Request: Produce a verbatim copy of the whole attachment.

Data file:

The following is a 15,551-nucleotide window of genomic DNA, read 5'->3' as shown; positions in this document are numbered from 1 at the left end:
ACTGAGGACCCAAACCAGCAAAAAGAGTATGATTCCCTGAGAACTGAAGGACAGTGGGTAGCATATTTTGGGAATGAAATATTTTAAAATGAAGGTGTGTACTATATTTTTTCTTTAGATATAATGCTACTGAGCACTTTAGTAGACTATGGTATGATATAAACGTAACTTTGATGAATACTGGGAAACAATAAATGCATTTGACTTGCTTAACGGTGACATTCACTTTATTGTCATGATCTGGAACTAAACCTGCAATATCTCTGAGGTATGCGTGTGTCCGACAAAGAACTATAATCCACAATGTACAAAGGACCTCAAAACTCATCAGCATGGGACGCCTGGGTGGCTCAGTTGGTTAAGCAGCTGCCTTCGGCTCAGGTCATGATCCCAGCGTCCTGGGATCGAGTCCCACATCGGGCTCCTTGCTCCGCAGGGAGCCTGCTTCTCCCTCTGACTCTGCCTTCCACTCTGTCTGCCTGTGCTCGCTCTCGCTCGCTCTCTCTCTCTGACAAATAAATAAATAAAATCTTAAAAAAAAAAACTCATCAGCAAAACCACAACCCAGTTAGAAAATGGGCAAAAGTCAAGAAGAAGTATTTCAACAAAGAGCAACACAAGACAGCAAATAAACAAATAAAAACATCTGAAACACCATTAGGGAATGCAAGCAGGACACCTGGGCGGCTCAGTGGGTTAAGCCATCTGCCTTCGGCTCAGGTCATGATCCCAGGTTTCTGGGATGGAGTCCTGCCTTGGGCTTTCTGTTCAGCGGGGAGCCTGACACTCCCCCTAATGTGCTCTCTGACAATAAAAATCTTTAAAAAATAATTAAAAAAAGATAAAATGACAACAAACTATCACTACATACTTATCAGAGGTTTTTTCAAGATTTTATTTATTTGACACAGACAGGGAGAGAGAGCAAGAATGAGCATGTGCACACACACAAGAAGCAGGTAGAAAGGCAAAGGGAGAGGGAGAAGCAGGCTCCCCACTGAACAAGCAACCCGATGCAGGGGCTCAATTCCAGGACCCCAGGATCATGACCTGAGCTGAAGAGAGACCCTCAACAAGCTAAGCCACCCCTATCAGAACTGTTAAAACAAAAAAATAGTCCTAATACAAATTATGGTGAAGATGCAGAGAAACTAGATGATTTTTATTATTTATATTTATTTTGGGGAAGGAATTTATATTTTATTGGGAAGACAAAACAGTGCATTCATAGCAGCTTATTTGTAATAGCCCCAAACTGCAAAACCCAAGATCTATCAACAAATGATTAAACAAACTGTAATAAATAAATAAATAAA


The following is a 15,551-nucleotide window of genomic DNA, read 5'->3' as shown; positions in this document are numbered from 1 at the left end:
ACTGAGGACCCAAACCAGCAAAAAGAGTATGATTCCCTGAGAACTGAAGGACAGTGGGTAGCATATTTTGGGAATGAAATATTTTAAAATGAAGGTGTGTACTATATTTTTTCTTTAGATATAATGCTACTGAGCACTTTAGTAGACTATGGTATGATATAAACGTAACTTTGATGAATACTGGGAAACAATAAATGCATTTGACTTGCTTAACGGTGACATTCACTTTATTGTCATGATCTGGAACTAAACCTGCAATATCTCTGAGGTATGCGTGTGTCCGACAAAGAACTATAATCCACAATGTACAAAGGACCTCAAAACTCATCAGCATGGGACGCCTGGGTGGCTCAGTTGGTTAAGCAGCTGCCTTCGGCTCAGGTCATGATCCCAGCGTCCTGGGATCGAGTCCCACATCGGGCTCCTTGCTCCGCAGGGAGCCTGCTTCTCCCTCTGACTCTGCCTTCCACTCTGTCTGCCTGTGCTCGCTCTCGCTCGCTCTCTCTCTCTGACAAATAAATAAATAAAATCTTAAAAAAAAAAACTCATCAGCAAAACCACAACCCAGTTAGAAAATGGGCAAAAGTCAAGAAGAAGTATTTCAACAAAGAGCAACACAAGACAGCAAATAAACAAATAAAAACATCTGAAACACCATTAGGGAATGCAAGCAGGACACCTGGGCGGCTCAGTGGGTTAAGCCATCTGCCTTCGGCTCAGGTCATGATCCCAGGTTTCTGGGATGGAGTCCTGCCTTGGGCTTTCTGTTCAGCGGGGAGCCTGACACTCCCCCTAATGTGCTCTCTGACAATAAAAATCTTTAAAAAATAATTAAAAAAAGATAAAATGACAACAAACTATCACTACATACTTATCAGAGGTTTTTTCAAGATTTTATTTATTTGACACAGACAGGGAGAGAGAGCAAGAATGAGCATGTGCACACACACAAGAAGCAGGTAGAAAGGCAAAGGGAGAGGGAGAAGCAGGCTCCCCACTGAACAAGCAACCCGATGCAGGGGCTCAATTCCAGGACCCCAGGATCATGACCTGAGCTGAAGAGAGACCCTCAACAAGCTAAGCCACCCCTATCAGAACTGTTAAAACAAAAAAATAGTCCTAATACAAATTATGGTGAAGATGCAGAGAAACTAGATGATTTTTATTATTTATATTTATTTTGGGGAAGGAATTTATATTTTATTGGGAAGACAAAACAGTGCATTCATAGCAGCTTATTTGTAATAGCCCCAAACTGCAAAACCCAAGATCTATCAACAAATGATTAAACAAACTGTAATAAATAAATAAATAAA